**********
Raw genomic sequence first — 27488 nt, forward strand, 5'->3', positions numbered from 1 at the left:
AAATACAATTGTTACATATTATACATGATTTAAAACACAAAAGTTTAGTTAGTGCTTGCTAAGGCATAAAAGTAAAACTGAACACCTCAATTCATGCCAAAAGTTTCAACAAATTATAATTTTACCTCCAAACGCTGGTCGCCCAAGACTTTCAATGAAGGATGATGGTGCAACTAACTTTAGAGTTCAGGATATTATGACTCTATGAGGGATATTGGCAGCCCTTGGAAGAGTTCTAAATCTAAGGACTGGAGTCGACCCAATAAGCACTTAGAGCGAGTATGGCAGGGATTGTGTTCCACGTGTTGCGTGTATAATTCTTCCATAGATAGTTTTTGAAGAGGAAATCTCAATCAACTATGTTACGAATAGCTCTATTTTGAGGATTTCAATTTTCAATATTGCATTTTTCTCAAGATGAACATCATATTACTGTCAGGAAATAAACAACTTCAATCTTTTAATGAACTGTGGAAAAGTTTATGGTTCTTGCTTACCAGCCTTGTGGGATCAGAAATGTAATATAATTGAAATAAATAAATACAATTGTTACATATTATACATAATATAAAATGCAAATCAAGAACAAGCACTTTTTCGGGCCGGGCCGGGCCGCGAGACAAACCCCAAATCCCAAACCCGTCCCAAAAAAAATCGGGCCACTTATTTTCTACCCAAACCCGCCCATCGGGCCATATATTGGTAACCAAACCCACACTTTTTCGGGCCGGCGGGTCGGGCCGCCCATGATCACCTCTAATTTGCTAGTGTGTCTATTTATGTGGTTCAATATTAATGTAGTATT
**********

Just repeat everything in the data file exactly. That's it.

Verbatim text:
Raw genomic sequence first — 27488 nt, forward strand, 5'->3', positions numbered from 1 at the left:
AAATACAATTGTTACATATTATACATGATTTAAAACACAAAAGTTTAGTTAGTGCTTGCTAAGGCATAAAAGTAAAACTGAACACCTCAATTCATGCCAAAAGTTTCAACAAATTATAATTTTACCTCCAAACGCTGGTCGCCCAAGACTTTCAATGAAGGATGATGGTGCAACTAACTTTAGAGTTCAGGATATTATGACTCTATGAGGGATATTGGCAGCCCTTGGAAGAGTTCTAAATCTAAGGACTGGAGTCGACCCAATAAGCACTTAGAGCGAGTATGGCAGGGATTGTGTTCCACGTGTTGCGTGTATAATTCTTCCATAGATAGTTTTTGAAGAGGAAATCTCAATCAACTATGTTACGAATAGCTCTATTTTGAGGATTTCAATTTTCAATATTGCATTTTTCTCAAGATGAACATCATATTACTGTCAGGAAATAAACAACTTCAATCTTTTAATGAACTGTGGAAAAGTTTATGGTTCTTGCTTACCAGCCTTGTGGGATCAGAAATGTAATATAATTGAAATAAATAAATACAATTGTTACATATTATACATAATATAAAATGCAAATCAAGAACAAGCACTTTTTCGGGCCGGGCCGGGCCGCGAGACAAACCCCAAATCCCAAACCCGTCCCAAAAAAAATCGGGCCACTTATTTTCTACCCAAACCCGCCCATCGGGCCATATATTGGTAACCAAACCCACACTTTTTCGGGCCGGCGGGTCGGGCCGCCCATGATCACCTCTAATTTGCTAGTGTGTCTATTTATGTGGTTCAATATTAATGTAGTATT